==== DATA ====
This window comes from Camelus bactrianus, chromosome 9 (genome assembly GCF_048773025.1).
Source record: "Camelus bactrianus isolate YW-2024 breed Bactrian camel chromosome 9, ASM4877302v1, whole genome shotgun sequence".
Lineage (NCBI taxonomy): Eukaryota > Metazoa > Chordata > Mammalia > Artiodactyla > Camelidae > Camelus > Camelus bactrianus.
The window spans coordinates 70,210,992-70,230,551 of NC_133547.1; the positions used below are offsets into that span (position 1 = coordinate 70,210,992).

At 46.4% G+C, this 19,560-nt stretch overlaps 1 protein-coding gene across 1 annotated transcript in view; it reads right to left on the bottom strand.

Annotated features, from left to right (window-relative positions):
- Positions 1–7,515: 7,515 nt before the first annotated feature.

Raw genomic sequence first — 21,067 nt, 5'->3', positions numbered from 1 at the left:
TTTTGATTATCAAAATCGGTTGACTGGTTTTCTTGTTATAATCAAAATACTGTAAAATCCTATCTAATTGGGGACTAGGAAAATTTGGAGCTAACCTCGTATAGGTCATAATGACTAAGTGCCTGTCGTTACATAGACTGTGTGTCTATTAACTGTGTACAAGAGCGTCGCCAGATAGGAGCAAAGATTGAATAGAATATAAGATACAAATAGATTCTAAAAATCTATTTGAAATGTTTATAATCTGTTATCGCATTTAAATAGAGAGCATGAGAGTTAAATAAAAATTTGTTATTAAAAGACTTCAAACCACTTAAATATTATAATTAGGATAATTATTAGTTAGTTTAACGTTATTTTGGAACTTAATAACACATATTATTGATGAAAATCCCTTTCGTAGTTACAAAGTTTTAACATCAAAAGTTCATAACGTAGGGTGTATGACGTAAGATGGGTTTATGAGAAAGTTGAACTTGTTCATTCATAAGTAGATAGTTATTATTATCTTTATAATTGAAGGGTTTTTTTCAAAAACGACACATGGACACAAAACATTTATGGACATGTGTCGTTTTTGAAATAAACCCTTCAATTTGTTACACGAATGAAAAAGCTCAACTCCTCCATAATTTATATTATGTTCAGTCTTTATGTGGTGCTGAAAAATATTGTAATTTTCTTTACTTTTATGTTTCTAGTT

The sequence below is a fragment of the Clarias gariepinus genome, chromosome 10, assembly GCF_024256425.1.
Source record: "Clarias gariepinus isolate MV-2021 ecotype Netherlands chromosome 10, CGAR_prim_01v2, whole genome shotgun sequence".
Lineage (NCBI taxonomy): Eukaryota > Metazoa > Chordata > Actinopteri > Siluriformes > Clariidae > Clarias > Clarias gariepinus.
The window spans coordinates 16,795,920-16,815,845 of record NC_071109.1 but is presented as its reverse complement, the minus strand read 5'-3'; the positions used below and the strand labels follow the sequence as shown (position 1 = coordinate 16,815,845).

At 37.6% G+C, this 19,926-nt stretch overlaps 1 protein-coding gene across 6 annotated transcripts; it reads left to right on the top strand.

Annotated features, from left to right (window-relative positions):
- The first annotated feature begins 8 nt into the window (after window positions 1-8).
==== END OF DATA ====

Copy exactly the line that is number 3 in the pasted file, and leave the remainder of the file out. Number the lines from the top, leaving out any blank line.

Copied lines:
Lineage (NCBI taxonomy): Eukaryota > Metazoa > Chordata > Mammalia > Artiodactyla > Camelidae > Camelus > Camelus bactrianus.